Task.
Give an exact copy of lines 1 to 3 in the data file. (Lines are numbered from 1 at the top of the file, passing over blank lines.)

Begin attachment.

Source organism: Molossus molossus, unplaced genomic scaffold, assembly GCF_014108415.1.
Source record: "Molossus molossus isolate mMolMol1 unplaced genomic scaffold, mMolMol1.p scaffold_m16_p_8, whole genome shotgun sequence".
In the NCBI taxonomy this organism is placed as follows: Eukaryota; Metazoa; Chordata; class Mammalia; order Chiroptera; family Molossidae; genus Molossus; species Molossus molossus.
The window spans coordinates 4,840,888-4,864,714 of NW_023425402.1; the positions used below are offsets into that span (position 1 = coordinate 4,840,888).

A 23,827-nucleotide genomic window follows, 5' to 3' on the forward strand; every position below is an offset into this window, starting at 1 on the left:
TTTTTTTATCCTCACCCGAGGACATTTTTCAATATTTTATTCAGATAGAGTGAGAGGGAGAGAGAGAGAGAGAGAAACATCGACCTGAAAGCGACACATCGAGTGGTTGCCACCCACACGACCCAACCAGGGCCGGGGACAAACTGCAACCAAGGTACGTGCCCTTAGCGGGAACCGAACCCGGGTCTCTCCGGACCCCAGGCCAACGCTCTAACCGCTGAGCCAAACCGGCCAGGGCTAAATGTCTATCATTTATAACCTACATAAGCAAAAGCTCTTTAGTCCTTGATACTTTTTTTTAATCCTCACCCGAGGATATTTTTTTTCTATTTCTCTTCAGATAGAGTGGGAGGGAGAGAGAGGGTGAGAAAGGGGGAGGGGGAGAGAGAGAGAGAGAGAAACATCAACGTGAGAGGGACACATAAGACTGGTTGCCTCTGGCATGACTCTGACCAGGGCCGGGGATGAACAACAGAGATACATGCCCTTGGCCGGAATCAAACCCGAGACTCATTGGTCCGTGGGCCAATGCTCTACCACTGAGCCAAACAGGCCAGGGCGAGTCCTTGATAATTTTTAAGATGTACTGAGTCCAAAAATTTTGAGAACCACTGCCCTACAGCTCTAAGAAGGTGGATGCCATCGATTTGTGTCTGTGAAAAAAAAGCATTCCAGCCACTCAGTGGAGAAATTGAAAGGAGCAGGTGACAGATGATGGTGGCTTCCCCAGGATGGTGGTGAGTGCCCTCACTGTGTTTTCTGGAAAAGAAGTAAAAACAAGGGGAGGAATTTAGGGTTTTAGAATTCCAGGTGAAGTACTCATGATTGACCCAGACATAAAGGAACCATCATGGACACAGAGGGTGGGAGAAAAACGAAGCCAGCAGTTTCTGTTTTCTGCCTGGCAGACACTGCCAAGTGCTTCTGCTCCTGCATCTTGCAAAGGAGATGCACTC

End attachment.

Source organism: Molossus molossus, unplaced genomic scaffold, assembly GCF_014108415.1.
Source record: "Molossus molossus isolate mMolMol1 unplaced genomic scaffold, mMolMol1.p scaffold_m16_p_8, whole genome shotgun sequence".
In the NCBI taxonomy this organism is placed as follows: Eukaryota; Metazoa; Chordata; class Mammalia; order Chiroptera; family Molossidae; genus Molossus; species Molossus molossus.